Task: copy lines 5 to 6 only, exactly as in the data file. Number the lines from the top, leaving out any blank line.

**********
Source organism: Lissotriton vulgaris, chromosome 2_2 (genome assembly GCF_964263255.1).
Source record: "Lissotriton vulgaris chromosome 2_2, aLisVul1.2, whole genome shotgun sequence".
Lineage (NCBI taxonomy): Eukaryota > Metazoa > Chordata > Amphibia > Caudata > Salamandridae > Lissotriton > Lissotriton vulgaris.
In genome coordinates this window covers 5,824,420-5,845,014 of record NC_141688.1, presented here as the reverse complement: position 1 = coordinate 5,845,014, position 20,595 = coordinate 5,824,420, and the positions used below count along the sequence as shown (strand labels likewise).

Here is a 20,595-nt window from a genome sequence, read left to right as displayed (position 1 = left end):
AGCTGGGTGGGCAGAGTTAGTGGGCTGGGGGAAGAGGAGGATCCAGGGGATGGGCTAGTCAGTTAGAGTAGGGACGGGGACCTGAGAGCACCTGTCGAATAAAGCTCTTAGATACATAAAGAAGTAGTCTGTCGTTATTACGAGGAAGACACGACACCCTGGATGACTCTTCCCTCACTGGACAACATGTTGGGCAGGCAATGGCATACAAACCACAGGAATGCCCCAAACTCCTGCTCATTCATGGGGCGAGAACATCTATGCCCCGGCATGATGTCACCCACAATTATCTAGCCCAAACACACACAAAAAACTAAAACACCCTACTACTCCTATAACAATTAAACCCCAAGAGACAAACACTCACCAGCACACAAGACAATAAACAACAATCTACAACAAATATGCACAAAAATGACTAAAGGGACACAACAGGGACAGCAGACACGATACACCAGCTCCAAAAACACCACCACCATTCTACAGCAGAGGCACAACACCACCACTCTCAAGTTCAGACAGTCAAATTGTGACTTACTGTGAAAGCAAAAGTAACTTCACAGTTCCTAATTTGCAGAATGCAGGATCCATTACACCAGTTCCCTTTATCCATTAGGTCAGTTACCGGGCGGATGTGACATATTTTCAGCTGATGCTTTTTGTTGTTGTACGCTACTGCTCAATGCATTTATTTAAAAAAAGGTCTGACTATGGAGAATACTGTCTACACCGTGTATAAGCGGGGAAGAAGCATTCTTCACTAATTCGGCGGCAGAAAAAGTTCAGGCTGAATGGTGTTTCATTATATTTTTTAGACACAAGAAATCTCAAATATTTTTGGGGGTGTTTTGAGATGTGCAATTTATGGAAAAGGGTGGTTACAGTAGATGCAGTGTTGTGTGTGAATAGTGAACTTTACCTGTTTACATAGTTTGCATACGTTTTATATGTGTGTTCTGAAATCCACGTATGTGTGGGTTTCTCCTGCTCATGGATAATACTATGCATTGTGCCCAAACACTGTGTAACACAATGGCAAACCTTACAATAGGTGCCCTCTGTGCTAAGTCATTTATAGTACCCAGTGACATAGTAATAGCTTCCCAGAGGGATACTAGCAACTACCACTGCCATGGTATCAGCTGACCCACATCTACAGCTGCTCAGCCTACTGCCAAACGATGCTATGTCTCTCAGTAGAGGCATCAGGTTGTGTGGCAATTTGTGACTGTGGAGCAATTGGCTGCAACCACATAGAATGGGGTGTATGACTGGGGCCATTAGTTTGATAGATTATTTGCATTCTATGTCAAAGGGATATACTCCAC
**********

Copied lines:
Here is a 20,595-nt window from a genome sequence, read left to right as displayed (position 1 = left end):
AGCTGGGTGGGCAGAGTTAGTGGGCTGGGGGAAGAGGAGGATCCAGGGGATGGGCTAGTCAGTTAGAGTAGGGACGGGGACCTGAGAGCACCTGTCGAATAAAGCTCTTAGATACATAAAGAAGTAGTCTGTCGTTATTACGAGGAAGACACGACACCCTGGATGACTCTTCCCTCACTGGACAACATGTTGGGCAGGCAATGGCATACAAACCACAGGAATGCCCCAAACTCCTGCTCATTCATGGGGCGAGAACATCTATGCCCCGGCATGATGTCACCCACAATTATCTAGCCCAAACACACACAAAAAACTAAAACACCCTACTACTCCTATAACAATTAAACCCCAAGAGACAAACACTCACCAGCACACAAGACAATAAACAACAATCTACAACAAATATGCACAAAAATGACTAAAGGGACACAACAGGGACAGCAGACACGATACACCAGCTCCAAAAACACCACCACCATTCTACAGCAGAGGCACAACACCACCACTCTCAAGTTCAGACAGTCAAATTGTGACTTACTGTGAAAGCAAAAGTAACTTCACAGTTCCTAATTTGCAGAATGCAGGATCCATTACACCAGTTCCCTTTATCCATTAGGTCAGTTACCGGGCGGATGTGACATATTTTCAGCTGATGCTTTTTGTTGTTGTACGCTACTGCTCAATGCATTTATTTAAAAAAAGGTCTGACTATGGAGAATACTGTCTACACCGTGTATAAGCGGGGAAGAAGCATTCTTCACTAATTCGGCGGCAGAAAAAGTTCAGGCTGAATGGTGTTTCATTATATTTTTTAGACACAAGAAATCTCAAATATTTTTGGGGGTGTTTTGAGATGTGCAATTTATGGAAAAGGGTGGTTACAGTAGATGCAGTGTTGTGTGTGAATAGTGAACTTTACCTGTTTACATAGTTTGCATACGTTTTATATGTGTGTTCTGAAATCCACGTATGTGTGGGTTTCTCCTGCTCATGGATAATACTATGCATTGTGCCCAAACACTGTGTAACACAATGGCAAACCTTACAATAGGTGCCCTCTGTGCTAAGTCATTTATAGTACCCAGTGACATAGTAATAGCTTCCCAGAGGGATACTAGCAACTACCACTGCCATGGTATCAGCTGACCCACATCTACAGCTGCTCAGCCTACTGCCAAACGATGCTATGTCTCTCAGTAGAGGCATCAGGTTGTGTGGCAATTTGTGACTGTGGAGCAATTGGCTGCAACCACATAGAATGGGGTGTATGACTGGGGCCATTAGTTTGATAGATTATTTGCATTCTATGTCAAAGGGATATACTCCAC